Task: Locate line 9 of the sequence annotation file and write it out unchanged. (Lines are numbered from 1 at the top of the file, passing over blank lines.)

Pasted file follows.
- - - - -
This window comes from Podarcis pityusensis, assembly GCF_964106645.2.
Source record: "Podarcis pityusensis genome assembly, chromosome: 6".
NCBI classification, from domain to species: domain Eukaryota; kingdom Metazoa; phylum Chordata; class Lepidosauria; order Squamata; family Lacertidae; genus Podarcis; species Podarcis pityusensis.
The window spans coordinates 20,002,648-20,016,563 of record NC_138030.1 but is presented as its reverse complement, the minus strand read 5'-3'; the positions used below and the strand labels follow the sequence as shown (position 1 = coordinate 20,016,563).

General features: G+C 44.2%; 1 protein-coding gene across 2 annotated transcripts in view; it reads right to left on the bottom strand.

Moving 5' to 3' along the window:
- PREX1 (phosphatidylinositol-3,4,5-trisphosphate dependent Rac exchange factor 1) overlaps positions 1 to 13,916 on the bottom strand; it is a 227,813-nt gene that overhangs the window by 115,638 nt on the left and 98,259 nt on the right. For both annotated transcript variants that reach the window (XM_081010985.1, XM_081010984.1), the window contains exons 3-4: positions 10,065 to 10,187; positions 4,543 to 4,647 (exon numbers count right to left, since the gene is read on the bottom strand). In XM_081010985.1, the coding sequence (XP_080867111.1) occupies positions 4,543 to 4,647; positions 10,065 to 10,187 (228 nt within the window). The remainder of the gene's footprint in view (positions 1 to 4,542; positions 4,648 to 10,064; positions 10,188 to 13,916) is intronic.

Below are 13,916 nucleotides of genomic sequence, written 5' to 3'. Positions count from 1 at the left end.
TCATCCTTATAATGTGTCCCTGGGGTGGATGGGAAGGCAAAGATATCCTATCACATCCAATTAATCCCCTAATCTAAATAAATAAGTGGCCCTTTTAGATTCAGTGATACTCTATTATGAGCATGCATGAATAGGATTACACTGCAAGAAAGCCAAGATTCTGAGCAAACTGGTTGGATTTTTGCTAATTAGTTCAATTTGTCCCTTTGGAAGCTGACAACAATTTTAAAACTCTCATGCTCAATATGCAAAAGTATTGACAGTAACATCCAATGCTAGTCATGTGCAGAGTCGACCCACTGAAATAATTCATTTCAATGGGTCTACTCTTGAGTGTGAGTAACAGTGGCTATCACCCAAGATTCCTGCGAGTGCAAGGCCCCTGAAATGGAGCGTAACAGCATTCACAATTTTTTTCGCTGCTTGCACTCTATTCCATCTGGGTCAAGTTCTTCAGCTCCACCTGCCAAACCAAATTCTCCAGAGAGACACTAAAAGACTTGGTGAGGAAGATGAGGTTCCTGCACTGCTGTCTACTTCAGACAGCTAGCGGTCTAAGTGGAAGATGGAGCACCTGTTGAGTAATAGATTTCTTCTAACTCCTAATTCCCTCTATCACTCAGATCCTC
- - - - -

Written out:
TCATCCTTATAATGTGTCCCTGGGGTGGATGGGAAGGCAAAGATATCCTATCACATCCAATTAATCCCCTAATCTAAATAAATAAGTGGCCCTTTTAGATTCAGTGATACTCTATTATGAGCATGCATGAATAGGATTACACTGCAAGAAAGCCAAGATTCTGAGCAAACTGGTTGGATTTTTGCTAATTAGTTCAATTTGTCCCTTTGGAAGCTGACAACAATTTTAAAACTCTCATGCTCAATATGCAAAAGTATTGACAGTAACATCCAATGCTAGTCATGTGCAGAGTCGACCCACTGAAATAATTCATTTCAATGGGTCTACTCTTGAGTGTGAGTAACAGTGGCTATCACCCAAGATTCCTGCGAGTGCAAGGCCCCTGAAATGGAGCGTAACAGCATTCACAATTTTTTTCGCTGCTTGCACTCTATTCCATCTGGGTCAAGTTCTTCAGCTCCACCTGCCAAACCAAATTCTCCAGAGAGACACTAAAAGACTTGGTGAGGAAGATGAGGTTCCTGCACTGCTGTCTACTTCAGACAGCTAGCGGTCTAAGTGGAAGATGGAGCACCTGTTGAGTAATAGATTTCTTCTAACTCCTAATTCCCTCTATCACTCAGATCCTC